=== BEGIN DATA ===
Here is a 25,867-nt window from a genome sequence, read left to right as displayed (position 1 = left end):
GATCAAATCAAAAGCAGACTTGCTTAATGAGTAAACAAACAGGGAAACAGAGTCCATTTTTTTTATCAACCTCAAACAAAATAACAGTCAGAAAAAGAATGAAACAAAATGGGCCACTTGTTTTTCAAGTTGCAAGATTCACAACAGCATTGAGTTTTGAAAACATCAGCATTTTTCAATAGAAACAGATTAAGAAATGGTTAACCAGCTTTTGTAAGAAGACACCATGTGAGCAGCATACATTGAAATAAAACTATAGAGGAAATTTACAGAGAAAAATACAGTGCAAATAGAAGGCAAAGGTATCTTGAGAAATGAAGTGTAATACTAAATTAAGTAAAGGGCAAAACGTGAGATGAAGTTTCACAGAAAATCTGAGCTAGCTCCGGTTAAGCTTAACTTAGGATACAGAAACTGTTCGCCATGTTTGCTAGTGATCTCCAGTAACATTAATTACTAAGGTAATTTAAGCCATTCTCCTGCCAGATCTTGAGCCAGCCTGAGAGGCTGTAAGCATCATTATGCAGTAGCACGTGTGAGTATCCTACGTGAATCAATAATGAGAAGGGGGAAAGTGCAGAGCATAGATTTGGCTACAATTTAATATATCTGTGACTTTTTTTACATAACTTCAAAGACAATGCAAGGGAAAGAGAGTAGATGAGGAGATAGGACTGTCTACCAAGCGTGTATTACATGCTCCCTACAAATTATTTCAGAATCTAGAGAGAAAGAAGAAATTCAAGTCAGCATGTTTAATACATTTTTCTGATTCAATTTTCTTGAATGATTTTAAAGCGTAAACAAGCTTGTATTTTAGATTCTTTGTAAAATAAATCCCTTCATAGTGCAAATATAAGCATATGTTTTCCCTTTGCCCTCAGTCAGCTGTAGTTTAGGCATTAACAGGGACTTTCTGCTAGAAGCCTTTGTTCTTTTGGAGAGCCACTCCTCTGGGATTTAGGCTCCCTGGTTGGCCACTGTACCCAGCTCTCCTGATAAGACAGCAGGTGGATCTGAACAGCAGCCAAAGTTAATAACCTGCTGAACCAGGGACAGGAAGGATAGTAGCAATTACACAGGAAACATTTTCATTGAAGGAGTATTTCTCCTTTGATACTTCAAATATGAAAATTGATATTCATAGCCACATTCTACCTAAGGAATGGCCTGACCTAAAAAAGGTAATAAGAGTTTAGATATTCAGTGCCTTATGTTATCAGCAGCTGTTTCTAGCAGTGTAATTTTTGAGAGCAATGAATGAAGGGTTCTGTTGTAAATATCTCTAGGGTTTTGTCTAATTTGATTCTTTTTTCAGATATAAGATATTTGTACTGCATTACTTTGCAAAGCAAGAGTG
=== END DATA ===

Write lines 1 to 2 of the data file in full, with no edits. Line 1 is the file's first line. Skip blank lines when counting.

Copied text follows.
Here is a 25,867-nt window from a genome sequence, read left to right as displayed (position 1 = left end):
GATCAAATCAAAAGCAGACTTGCTTAATGAGTAAACAAACAGGGAAACAGAGTCCATTTTTTTTATCAACCTCAAACAAAATAACAGTCAGAAAAAGAATGAAACAAAATGGGCCACTTGTTTTTCAAGTTGCAAGATTCACAACAGCATTGAGTTTTGAAAACATCAGCATTTTTCAATAGAAACAGATTAAGAAATGGTTAACCAGCTTTTGTAAGAAGACACCATGTGAGCAGCATACATTGAAATAAAACTATAGAGGAAATTTACAGAGAAAAATACAGTGCAAATAGAAGGCAAAGGTATCTTGAGAAATGAAGTGTAATACTAAATTAAGTAAAGGGCAAAACGTGAGATGAAGTTTCACAGAAAATCTGAGCTAGCTCCGGTTAAGCTTAACTTAGGATACAGAAACTGTTCGCCATGTTTGCTAGTGATCTCCAGTAACATTAATTACTAAGGTAATTTAAGCCATTCTCCTGCCAGATCTTGAGCCAGCCTGAGAGGCTGTAAGCATCATTATGCAGTAGCACGTGTGAGTATCCTACGTGAATCAATAATGAGAAGGGGGAAAGTGCAGAGCATAGATTTGGCTACAATTTAATATATCTGTGACTTTTTTTACATAACTTCAAAGACAATGCAAGGGAAAGAGAGTAGATGAGGAGATAGGACTGTCTACCAAGCGTGTATTACATGCTCCCTACAAATTATTTCAGAATCTAGAGAGAAAGAAGAAATTCAAGTCAGCATGTTTAATACATTTTTCTGATTCAATTTTCTTGAATGATTTTAAAGCGTAAACAAGCTTGTATTTTAGATTCTTTGTAAAATAAATCCCTTCATAGTGCAAATATAAGCATATGTTTTCCCTTTGCCCTCAGTCAGCTGTAGTTTAGGCATTAACAGGGACTTTCTGCTAGAAGCCTTTGTTCTTTTGGAGAGCCACTCCTCTGGGATTTAGGCTCCCTGGTTGGCCACTGTACCCAGCTCTCCTGATAAGACAGCAGGTGGATCTGAACAGCAGCCAAAGTTAATAACCTGCTGAACCAGGGACAGGAAGGATAGTAGCAATTACACAGGAAACATTTTCATTGAAGGAGTATTTCTCCTTTGATACTTCAAATATGAAAATTGATATTCATAGCCACATTCTACCTAAGGAATGGCCTGACCTAAAAAAGGTAATAAGAGTTTAGATATTCAGTGCCTTATGTTATCAGCAGCTGTTTCTAGCAGTGTAATTTTTGAGAGCAATGAATGAAGGGTTCTGTTGTAAATATCTCTAGGGTTTTGTCTAATTTGATTCTTTTTTCAGATATAAGATATTTGTACTGCATTACTTTGCAAAGCAAGAGTG